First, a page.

Graham Kilmer

County Survey Finds Support for Bike, Pedestrian Options

Residents concerned about street safety, reckless driving, lack of bike lanes and buses.

By - Jan 23rd, 2023 08:26 pm
Wave delineators on the N. Hawley Rd. protected bike lane. Photo by Jeramey Jannene.

Wave delineators on the N. Hawley Rd. protected bike lane. Photo by Jeramey Jannene.

A survey conducted by the Milwaukee County Department of Transportation (MDCOT) found that residents are concerned about street safety and displeased with current transportation infrastructure and how it is contributing to dangerous roadways.

The survey was conducted online and in person at town hall meetings for the annual budget. While not scientifically conducted, it does offer a general sentiment among residents that their safety on Milwaukee roadways is a major concern. The survey also found huge support for bicycle infrastructure and street designs that make it safer for pedestrians.

Safety and infrastructure concerns, specifically, are what the survey was trying to capture. It was conducted to set the table for a larger federally-funded reckless driving project which MCDOT is planning. The end product of this effort will be a countywide street safety plan with specific safety design concepts that each of the county’s 19 municipalities can consider.

This survey is an early step in the process, expected to take three years to complete. The data from it will be synthesized with other local and national data, as well as the results of public outreach that will be conducted over a period of 18 months.

The first question asked respondents, “What is your biggest concern regarding the streets where you live?” Of the 648 respondents, 45% chose reckless driving, and 23% said their street was dangerous to cross as a pedestrian. The rest chose as their biggest concern that there were not enough transit options, potholes or “other.”

When asked how the streets could be made safer, 38% of survey respondents said they wanted protected bike lanes. The second most chosen option for safer streets was “more speed bumps on neighborhood streets.”

The survey also included a question asking respondents to say how MCTS, the county bus system, might improve. The top responses show respondents want the bus to come more often and for the bus to take them directly to their destination.

The survey also collected less neatly organized data from respondents on streets that they feel are too dangerous to bike or walk on and also general transportation-related questions and concerns. Responses to these two questions indicate that, for many Milwaukeans, safety concerns are a major deterrent to bicycle and pedestrian travel; and that the inadequacy of current transit offerings and transit infrastructure is actually inducing further car use.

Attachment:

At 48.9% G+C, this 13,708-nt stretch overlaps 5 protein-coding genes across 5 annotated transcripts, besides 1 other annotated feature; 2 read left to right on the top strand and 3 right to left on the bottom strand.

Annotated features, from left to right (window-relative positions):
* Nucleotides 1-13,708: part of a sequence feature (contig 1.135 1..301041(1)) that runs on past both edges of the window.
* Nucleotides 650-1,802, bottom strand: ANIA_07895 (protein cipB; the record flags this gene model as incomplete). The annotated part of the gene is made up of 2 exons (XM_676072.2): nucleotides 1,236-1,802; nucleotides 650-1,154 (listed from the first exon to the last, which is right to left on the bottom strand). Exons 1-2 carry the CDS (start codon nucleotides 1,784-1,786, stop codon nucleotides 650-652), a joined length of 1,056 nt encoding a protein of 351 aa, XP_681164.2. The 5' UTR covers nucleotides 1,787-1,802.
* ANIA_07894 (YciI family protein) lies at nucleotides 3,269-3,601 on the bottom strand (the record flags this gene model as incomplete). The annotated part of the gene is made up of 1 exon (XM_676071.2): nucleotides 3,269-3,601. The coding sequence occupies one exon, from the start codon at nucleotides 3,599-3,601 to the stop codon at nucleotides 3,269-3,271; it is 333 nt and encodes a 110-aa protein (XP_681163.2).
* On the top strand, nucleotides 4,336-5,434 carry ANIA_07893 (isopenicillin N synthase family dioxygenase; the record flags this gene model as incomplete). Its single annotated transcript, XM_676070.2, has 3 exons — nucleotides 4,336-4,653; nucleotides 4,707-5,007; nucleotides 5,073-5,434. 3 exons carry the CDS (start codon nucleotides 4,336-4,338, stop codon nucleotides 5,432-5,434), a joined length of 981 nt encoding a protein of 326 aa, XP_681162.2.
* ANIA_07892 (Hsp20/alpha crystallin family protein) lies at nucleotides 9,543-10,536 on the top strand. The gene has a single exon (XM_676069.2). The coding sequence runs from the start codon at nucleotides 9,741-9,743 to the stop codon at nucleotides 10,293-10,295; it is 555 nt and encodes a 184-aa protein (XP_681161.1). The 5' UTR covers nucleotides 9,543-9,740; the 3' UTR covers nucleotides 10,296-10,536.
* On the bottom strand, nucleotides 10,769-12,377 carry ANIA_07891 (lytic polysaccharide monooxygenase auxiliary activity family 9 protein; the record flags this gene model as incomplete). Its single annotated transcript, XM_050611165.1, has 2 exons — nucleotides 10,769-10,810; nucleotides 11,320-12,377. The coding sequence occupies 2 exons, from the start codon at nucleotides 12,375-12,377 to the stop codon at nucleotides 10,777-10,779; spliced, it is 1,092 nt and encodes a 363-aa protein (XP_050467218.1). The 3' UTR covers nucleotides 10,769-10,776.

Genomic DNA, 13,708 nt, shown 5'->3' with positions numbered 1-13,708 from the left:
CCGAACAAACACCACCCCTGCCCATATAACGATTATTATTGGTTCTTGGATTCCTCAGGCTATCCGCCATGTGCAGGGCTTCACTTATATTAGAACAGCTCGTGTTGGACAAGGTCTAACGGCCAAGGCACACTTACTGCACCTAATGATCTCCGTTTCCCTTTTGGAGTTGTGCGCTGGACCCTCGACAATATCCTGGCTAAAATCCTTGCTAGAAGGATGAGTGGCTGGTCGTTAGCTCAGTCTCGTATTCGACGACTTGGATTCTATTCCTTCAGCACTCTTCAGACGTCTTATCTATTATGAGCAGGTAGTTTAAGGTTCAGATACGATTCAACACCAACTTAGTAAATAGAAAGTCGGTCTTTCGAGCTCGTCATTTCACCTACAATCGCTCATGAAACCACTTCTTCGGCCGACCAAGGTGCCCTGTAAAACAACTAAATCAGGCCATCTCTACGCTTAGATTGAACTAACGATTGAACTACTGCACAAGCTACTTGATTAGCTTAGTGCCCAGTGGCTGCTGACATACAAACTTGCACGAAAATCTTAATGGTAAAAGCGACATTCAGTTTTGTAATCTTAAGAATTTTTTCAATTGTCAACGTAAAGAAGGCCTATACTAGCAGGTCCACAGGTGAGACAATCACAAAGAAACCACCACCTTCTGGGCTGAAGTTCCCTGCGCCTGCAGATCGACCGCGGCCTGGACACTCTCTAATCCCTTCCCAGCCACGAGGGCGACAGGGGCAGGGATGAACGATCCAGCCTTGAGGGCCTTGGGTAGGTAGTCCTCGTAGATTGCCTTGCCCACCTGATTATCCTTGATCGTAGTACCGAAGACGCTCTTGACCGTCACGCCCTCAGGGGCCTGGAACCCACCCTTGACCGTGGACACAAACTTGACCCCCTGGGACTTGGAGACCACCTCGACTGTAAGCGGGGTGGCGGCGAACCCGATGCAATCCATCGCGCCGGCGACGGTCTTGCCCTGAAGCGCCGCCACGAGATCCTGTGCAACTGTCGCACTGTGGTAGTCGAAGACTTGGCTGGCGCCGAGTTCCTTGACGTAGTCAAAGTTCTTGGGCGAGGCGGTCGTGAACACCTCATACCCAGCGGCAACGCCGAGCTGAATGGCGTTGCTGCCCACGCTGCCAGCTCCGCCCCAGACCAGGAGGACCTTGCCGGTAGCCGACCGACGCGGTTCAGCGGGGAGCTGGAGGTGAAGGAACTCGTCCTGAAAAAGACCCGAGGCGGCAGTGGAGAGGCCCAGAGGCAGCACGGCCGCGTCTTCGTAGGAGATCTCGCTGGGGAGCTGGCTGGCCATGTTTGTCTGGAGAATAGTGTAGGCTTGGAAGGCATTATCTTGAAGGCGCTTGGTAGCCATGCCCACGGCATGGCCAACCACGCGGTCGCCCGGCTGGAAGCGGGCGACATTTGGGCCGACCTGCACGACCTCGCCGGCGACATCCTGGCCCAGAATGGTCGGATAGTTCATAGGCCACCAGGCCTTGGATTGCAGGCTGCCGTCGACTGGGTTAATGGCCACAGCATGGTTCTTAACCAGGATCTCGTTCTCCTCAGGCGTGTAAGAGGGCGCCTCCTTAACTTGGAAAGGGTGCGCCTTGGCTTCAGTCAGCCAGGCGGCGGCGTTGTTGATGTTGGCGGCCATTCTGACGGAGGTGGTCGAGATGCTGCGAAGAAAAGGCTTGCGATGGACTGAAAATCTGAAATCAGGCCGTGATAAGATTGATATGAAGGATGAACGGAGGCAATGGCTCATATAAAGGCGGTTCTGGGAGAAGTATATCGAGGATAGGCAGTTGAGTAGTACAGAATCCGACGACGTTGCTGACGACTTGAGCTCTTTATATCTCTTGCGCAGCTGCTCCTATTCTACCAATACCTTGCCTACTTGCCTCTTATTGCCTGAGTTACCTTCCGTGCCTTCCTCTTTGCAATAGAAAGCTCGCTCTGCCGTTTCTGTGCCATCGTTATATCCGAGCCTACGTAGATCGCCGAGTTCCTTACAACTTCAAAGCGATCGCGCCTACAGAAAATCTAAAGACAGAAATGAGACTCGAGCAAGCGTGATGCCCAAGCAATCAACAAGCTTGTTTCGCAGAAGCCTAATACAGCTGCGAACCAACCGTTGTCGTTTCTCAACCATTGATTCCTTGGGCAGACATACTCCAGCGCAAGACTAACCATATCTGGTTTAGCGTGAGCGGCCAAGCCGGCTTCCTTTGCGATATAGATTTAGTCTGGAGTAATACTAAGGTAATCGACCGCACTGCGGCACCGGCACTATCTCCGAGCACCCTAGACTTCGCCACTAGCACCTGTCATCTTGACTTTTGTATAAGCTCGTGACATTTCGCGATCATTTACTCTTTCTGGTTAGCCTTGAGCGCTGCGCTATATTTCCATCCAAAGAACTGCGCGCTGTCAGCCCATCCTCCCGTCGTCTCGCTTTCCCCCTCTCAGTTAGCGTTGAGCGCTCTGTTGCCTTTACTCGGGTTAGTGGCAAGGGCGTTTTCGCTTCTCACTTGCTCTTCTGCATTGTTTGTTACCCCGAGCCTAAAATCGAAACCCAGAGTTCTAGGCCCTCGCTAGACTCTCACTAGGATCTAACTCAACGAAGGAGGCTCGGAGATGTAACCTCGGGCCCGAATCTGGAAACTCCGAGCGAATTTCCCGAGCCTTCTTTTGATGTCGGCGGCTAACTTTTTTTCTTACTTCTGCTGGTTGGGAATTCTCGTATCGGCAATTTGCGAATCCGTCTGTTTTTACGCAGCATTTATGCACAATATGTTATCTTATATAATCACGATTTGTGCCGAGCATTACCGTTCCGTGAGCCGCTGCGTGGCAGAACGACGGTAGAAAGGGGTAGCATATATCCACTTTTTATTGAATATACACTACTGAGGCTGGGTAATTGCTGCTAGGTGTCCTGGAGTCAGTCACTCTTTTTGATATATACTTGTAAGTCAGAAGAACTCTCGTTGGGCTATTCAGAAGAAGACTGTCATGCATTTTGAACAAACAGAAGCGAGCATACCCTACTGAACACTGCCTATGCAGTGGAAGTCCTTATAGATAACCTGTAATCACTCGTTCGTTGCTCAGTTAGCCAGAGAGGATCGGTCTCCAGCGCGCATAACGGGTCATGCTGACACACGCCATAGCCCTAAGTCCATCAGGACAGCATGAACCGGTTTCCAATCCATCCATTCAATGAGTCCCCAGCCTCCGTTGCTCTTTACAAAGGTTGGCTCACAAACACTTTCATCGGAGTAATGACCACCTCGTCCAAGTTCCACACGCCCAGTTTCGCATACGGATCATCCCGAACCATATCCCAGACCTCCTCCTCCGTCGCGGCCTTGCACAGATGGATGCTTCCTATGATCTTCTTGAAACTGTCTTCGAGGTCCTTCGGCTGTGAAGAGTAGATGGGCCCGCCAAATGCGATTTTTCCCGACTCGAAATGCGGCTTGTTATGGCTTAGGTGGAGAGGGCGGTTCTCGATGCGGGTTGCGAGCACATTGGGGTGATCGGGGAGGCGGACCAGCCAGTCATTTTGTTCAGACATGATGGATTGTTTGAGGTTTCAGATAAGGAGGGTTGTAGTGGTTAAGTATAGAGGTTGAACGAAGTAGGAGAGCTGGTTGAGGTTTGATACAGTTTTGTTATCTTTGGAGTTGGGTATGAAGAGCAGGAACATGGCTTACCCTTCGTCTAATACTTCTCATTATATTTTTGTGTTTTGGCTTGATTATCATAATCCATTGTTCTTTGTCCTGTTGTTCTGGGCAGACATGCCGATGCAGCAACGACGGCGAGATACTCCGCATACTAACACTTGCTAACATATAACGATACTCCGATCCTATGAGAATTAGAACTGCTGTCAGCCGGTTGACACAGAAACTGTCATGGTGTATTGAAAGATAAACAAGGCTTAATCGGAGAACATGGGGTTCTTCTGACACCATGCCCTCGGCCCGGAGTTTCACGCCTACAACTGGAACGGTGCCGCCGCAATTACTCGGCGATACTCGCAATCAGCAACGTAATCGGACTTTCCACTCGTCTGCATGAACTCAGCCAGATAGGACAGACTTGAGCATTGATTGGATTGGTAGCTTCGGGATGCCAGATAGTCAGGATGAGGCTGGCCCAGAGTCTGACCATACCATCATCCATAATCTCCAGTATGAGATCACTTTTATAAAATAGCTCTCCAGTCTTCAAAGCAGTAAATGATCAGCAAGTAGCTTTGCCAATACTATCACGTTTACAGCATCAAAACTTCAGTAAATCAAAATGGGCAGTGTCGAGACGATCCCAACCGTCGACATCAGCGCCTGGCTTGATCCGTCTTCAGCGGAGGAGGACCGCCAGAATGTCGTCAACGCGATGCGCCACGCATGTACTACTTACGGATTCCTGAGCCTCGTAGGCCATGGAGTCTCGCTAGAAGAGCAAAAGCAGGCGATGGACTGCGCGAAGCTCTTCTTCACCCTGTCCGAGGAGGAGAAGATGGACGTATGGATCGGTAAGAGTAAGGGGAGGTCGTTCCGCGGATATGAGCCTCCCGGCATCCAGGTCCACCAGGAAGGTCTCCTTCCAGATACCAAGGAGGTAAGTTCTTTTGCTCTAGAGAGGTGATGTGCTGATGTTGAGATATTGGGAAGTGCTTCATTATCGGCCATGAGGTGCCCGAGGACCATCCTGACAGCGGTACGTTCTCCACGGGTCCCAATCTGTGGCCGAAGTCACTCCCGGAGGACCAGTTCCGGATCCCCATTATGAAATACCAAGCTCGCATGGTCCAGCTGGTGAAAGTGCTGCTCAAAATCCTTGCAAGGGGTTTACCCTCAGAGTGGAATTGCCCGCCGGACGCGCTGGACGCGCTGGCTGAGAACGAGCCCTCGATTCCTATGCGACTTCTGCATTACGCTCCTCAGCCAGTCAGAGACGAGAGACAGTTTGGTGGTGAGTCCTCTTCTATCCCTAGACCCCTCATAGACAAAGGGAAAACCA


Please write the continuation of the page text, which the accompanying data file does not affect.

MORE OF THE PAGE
Dozens of streets were offered as being too dangerous for bicycle or pedestrian travel. But some that topped the list include North Avenue, Water Street, Wisconsin Avenue, Kinnickinnic Avenue, Capitol Drive, Locust Street and Center Street.

One commenter captured a general sentiment found in a number of responses, saying, “I don’t want to drive, I want to bike and bus, and feel safe doing so at anytime night or day, any location. We need robust bike and public transit infrastructure. We need trains.” Another said, “need more buses, trams, protected bike lanes. fewer car lanes. I would sell my car in an instant if i could. I drive to work 25 min. i googled how long it would take by bus: 2 and a half HOURS! please fix.”

When given the chance to express their general concerns, responses ranged from reckless driving to the volume of ads played on buses. But one theme that came up again and again was the need to build out infrastructure that makes it safer for people to ride their bike or walk. As one person said, “We need actual protected bike infrastructure in the county. More people would leave their cars at home for short trips if they didn’t feel like they were risking their lives every time they got on a bike.”

One thought on “Transportation: County Survey Finds Support for Bike, Pedestrian Options”

  1. Mingus says:

    The County should not expect any funding from the State for projects for biking. Opposition to biking and funding bike trails is part of the conservative woke that Wisconsin has dealt with for decades. Yet many of these same legislators from rural areas where riding bike trails brings in tourist dollars still refuse to support this economic boon for the areas they represent-21st Century Luddites.

Leave a Reply

You must be an Urban Milwaukee member to leave a comment. Membership, which includes a host of perks, including an ad-free website, tickets to marquee events like Summerfest, the Wisconsin State Fair and the Florentine Opera, a better photo browser and access to members-only, behind-the-scenes tours, starts at $9/month. Learn more.

Join now and cancel anytime.

If you are an existing member, sign-in to leave a comment.

Have questions? Need to report an error? Contact Us